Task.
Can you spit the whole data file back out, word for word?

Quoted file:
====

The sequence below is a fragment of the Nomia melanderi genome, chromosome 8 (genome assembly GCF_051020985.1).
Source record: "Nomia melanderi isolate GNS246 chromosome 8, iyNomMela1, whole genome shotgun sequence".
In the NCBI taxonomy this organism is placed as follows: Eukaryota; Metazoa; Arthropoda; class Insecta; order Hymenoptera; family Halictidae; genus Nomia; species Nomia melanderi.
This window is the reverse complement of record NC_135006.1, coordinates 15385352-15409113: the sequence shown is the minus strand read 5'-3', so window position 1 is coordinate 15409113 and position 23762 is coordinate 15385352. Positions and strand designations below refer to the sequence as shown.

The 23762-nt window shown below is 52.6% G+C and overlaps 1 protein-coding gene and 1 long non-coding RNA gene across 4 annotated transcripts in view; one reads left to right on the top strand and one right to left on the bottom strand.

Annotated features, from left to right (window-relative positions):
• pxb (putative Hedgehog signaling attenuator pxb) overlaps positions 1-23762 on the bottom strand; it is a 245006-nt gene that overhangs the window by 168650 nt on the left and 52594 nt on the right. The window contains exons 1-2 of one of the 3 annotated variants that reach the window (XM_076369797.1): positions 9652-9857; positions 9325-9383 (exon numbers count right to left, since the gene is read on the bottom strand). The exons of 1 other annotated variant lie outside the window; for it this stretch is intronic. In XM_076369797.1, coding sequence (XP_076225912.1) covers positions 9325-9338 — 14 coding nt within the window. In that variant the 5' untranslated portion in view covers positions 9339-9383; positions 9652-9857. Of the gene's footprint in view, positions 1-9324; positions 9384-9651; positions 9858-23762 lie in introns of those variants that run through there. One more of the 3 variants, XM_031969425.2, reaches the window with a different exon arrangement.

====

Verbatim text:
The sequence below is a fragment of the Nomia melanderi genome, chromosome 8 (genome assembly GCF_051020985.1).
Source record: "Nomia melanderi isolate GNS246 chromosome 8, iyNomMela1, whole genome shotgun sequence".
In the NCBI taxonomy this organism is placed as follows: Eukaryota; Metazoa; Arthropoda; class Insecta; order Hymenoptera; family Halictidae; genus Nomia; species Nomia melanderi.
This window is the reverse complement of record NC_135006.1, coordinates 15385352-15409113: the sequence shown is the minus strand read 5'-3', so window position 1 is coordinate 15409113 and position 23762 is coordinate 15385352. Positions and strand designations below refer to the sequence as shown.

The 23762-nt window shown below is 52.6% G+C and overlaps 1 protein-coding gene and 1 long non-coding RNA gene across 4 annotated transcripts in view; one reads left to right on the top strand and one right to left on the bottom strand.

Annotated features, from left to right (window-relative positions):
• pxb (putative Hedgehog signaling attenuator pxb) overlaps positions 1-23762 on the bottom strand; it is a 245006-nt gene that overhangs the window by 168650 nt on the left and 52594 nt on the right. The window contains exons 1-2 of one of the 3 annotated variants that reach the window (XM_076369797.1): positions 9652-9857; positions 9325-9383 (exon numbers count right to left, since the gene is read on the bottom strand). The exons of 1 other annotated variant lie outside the window; for it this stretch is intronic. In XM_076369797.1, coding sequence (XP_076225912.1) covers positions 9325-9338 — 14 coding nt within the window. In that variant the 5' untranslated portion in view covers positions 9339-9383; positions 9652-9857. Of the gene's footprint in view, positions 1-9324; positions 9384-9651; positions 9858-23762 lie in introns of those variants that run through there. One more of the 3 variants, XM_031969425.2, reaches the window with a different exon arrangement.